A cursory Google search of Ilha Grande, an island south of Rio de Janeiro, Brazil, reveals words like pristine, untouched, and paradise. But mass tourism attracted to the island’s beaches and forests has threatened the very ecology and community culture that make the island so compelling. A group of International Field Program (IFP) students spent last summer addressing this dilemma through involvement in a media project, Ilha Grande (the same name as the island), designed to encourage community-based tourism initiatives that are characterized by personal relationships and care for the natural environment. One of those students, Ella Colley, is now using this project as a case study to explore how interactive media can be used most effectively by other small community organizations. 


Ella and filmmaker André Paz

SGPIA Professor Peter Lucas introduced Ella and five other IFP students (Muhammed Korany, John Sapida, Rahaf Alhendi, Linnéa Mellander, and Mirjam Egeris Karstoft) to local filmmaker André Paz when they arrived in Brazil last summer. At the time, André Paz was producing and directing Ilha Grande and the students spent the next two months supporting the project by filming, recording sound, editing footage and running participatory media workshops for island locals. The workshops trained participants of multiple ages to produce their own videos about the island.

The media produced for Ilha Grande will be incorporated into a webdocumentary to be released in full by the end of the year (part of its website has already debuted in Portuguese). Webdocumentaries diverge from traditional documentaries as they are  nonlinear and emphasize an interactive approach. For example, Ilha Grande will be an online map that visitors can click on to “virtually” get to know the different communities on the island and connect with local tourism initiatives.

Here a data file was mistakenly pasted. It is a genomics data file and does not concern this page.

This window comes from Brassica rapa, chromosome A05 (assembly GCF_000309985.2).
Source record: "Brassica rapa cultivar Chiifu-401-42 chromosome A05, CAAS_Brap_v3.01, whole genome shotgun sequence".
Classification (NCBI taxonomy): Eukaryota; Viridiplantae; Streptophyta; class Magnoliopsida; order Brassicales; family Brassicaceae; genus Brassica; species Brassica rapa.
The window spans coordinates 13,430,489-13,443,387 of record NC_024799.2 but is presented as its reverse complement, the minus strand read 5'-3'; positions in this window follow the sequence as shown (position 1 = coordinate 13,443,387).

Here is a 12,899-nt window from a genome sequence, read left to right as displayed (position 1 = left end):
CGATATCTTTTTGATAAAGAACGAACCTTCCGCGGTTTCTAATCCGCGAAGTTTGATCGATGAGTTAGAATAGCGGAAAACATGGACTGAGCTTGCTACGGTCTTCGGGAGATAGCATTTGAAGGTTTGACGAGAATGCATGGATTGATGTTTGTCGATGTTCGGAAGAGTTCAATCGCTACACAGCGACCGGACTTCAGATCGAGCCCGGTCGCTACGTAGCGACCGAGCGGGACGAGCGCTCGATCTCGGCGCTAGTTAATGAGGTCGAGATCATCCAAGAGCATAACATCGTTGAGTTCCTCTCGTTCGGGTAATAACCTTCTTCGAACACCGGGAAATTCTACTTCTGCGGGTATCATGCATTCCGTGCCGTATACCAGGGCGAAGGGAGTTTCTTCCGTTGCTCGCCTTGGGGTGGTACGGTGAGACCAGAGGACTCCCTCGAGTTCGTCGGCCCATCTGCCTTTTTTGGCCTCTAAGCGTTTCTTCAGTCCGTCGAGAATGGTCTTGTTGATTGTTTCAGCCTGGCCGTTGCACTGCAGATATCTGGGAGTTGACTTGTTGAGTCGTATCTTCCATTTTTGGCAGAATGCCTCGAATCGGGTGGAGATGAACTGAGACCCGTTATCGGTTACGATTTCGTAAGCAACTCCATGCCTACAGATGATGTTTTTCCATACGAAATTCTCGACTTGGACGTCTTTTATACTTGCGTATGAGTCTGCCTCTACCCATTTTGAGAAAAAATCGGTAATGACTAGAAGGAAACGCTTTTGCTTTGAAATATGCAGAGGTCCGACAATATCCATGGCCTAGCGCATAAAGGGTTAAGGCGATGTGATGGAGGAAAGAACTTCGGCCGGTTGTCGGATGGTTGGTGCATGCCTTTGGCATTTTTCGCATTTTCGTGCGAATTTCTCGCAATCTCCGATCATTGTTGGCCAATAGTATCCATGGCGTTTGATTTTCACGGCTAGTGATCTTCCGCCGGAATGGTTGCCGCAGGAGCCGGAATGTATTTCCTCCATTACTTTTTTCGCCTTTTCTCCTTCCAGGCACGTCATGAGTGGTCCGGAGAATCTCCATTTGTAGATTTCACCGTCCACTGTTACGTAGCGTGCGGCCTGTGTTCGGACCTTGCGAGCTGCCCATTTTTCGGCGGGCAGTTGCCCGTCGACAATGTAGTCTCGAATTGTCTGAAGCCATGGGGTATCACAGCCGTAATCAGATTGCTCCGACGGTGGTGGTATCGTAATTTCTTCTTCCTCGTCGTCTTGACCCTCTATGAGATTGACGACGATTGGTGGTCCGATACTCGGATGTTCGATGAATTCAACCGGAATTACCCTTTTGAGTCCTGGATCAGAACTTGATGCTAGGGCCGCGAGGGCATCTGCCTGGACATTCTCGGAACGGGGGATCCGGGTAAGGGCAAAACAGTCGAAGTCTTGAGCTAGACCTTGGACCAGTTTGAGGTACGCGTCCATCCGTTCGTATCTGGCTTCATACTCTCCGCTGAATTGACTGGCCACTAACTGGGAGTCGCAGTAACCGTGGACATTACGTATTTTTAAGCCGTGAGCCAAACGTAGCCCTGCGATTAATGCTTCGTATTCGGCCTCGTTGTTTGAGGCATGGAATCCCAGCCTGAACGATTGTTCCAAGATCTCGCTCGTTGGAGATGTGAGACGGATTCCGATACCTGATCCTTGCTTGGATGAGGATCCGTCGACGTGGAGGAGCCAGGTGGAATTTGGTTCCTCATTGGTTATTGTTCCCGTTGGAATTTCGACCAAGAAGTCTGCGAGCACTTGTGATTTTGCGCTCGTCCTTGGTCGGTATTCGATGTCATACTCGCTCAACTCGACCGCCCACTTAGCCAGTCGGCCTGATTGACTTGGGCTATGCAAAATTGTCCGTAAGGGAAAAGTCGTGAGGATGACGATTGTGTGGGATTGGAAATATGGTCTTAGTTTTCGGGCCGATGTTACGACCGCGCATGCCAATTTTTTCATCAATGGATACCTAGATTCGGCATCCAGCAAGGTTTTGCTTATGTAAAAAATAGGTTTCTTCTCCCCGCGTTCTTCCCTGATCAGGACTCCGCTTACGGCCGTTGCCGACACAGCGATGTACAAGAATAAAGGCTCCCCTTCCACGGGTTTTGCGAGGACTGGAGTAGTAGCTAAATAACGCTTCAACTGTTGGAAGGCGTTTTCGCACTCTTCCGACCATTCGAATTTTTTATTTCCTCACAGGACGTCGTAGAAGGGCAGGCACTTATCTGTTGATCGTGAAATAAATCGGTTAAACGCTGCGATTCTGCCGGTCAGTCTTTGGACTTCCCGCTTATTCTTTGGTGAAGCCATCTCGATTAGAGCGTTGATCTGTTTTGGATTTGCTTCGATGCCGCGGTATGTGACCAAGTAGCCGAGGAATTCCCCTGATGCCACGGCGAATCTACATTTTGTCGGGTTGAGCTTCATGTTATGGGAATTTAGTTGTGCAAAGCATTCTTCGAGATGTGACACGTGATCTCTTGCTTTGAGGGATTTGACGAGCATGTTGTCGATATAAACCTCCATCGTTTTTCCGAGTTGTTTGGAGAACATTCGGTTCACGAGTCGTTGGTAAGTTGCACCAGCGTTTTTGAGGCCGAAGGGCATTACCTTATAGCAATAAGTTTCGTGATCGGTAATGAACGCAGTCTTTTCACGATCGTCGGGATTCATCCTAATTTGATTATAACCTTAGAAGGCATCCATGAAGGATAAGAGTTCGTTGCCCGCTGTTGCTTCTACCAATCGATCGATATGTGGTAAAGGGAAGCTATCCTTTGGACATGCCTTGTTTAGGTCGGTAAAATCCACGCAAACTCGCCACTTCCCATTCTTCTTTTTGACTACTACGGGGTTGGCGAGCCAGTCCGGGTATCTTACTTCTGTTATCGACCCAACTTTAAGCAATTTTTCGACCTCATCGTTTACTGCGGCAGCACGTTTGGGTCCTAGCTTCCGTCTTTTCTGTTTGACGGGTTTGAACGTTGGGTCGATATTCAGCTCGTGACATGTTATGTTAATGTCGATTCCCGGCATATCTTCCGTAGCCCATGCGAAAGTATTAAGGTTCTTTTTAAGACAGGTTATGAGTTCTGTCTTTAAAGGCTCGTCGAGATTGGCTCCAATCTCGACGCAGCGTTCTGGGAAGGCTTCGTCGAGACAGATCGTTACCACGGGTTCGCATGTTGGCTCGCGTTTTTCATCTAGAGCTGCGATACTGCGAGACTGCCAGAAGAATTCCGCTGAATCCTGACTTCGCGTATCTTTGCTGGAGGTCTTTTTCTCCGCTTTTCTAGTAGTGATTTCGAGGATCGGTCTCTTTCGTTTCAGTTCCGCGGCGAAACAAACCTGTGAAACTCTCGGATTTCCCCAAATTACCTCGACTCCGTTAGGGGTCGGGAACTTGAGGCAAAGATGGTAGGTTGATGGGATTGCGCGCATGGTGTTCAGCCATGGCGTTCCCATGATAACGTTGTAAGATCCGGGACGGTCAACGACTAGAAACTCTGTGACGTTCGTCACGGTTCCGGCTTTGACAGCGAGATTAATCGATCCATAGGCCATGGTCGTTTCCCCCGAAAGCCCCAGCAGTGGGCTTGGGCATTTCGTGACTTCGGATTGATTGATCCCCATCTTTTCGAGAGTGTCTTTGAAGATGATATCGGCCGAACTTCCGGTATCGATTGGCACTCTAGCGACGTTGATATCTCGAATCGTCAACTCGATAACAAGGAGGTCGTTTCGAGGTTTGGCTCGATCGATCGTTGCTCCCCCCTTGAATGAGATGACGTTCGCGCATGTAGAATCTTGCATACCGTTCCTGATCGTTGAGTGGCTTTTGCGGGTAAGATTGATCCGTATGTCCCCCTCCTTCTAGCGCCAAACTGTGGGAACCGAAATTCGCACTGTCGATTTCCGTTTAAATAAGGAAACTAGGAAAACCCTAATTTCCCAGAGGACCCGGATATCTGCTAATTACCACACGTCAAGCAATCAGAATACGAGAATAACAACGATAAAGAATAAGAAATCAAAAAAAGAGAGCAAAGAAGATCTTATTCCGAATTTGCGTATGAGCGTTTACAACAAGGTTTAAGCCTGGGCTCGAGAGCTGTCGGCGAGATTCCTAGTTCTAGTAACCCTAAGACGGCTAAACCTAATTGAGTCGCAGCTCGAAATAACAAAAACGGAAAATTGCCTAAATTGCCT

The project has already achieved favorable recognition as it approaches completion. To build an audience for the future full documentary, the project releases short video clips, each with tens of thousands of views, on its Facebook page. Its most popular video (above), which has millions of views, tells the remarkable story of a local resident’s friendship with a penguin that was found soaked in oil on the shore near his home. The story was picked up by media outlets like Metro and Brazil’s biggest television station Globo.

The Ilha Grande webdoc team was also invited to speak last week at the i-Docs symposium on interactive documentary in the UK. Ella accompanied André Paz to the symposium and they presented in a session titled “Media Interaction Environment”. Ella says that the symposium “was like an interactive documentary bootcamp. It was such a great way to get a sense of this field and the big questions being asked of it today.”

Ella (second from right) presents at i-Docs panel "Media Interaction Environment". Also pictured: André Paz,  with Chris Bonfiglioli (Orinoco Scrapstore), Joe Smith (Open University), Renata Tyszczuk (University of Sheffield), Peter Dukes (University of Westminster)
Ella (second from right) presents at i-Docs panel “Media Interaction Environment”.  Also pictured: André Paz, Chris Bonfiglioli (Orinoco Scrapstore), Joe Smith (Open University), Renata Tyszczuk (University of Sheffield), Peter Dukes (University of Westminster)

Ella’s work with Ilha Grande has also informed her thesis which focuses on the use of interactive media for small social projects. Using Ilha Grande as a case study, she aims to provide key recommendations for other interactive media projects that have limited resources. The thesis will fittingly be presented as both a paper and documentary film.

Ella plans to return to Brazil after she graduates from SGPIA in May. Reflecting on the entirety of the Ilha Grande project, Ella remarks, “Never in our wildest dreams did we imagine that our work would travel as far as it has. The challenge now is to leverage this success for the broader project and mission to support small tourism initiatives on Ilha Grande.”